With this work, most of the time there is an uncomfortable and relentless struggle within the viewer to identify "what is going on". It's that struggle that's hard to grapple with, but wherein the real experience lies. Whatever is happening on stage - a barrage of black stereotypes including a lovely opening dance number of a pseudo-minstral show, or the classic black comedy routine, or the rise and fall a rap star - sort of triggers the viewer's senses and perceptions in interesting ways.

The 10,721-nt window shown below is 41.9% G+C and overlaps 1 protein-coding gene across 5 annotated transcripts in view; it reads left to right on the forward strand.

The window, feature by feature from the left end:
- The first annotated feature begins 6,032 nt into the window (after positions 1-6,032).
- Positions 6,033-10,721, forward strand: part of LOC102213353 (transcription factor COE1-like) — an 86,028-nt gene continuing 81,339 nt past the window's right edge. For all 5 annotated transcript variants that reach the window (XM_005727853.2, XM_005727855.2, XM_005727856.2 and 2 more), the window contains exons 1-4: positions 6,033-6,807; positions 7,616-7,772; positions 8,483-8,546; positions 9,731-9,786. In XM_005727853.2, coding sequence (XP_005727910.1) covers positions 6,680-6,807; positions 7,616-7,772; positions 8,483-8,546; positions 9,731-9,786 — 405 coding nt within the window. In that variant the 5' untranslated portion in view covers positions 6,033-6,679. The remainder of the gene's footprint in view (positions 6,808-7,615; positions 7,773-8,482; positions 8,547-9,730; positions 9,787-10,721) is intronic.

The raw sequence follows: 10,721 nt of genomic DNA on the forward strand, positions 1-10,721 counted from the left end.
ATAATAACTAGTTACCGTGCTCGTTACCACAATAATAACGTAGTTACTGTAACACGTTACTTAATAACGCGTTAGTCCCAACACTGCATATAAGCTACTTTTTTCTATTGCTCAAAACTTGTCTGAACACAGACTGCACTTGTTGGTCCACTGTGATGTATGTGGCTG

I think with Songs of the Dragon..., I was unable to remove myself from watching the work as an Asian-American. With THE SHIPMENT, I didn't have that to hold on to. I think the only way to really create a forum about a polarizing issue or topic, especially in the theater, is to create an appropriate amount of distance between the ideas, the text, the action, and the audience. I was not surprised to hear that the first couple workshops of THE SHIPMENT didn't work because, well, they were too confrontational. People tuned out, quickly made judgments, refused to hear anymore. When it gets that intense and you don't check out, you become consumed by the work, the action, the performances...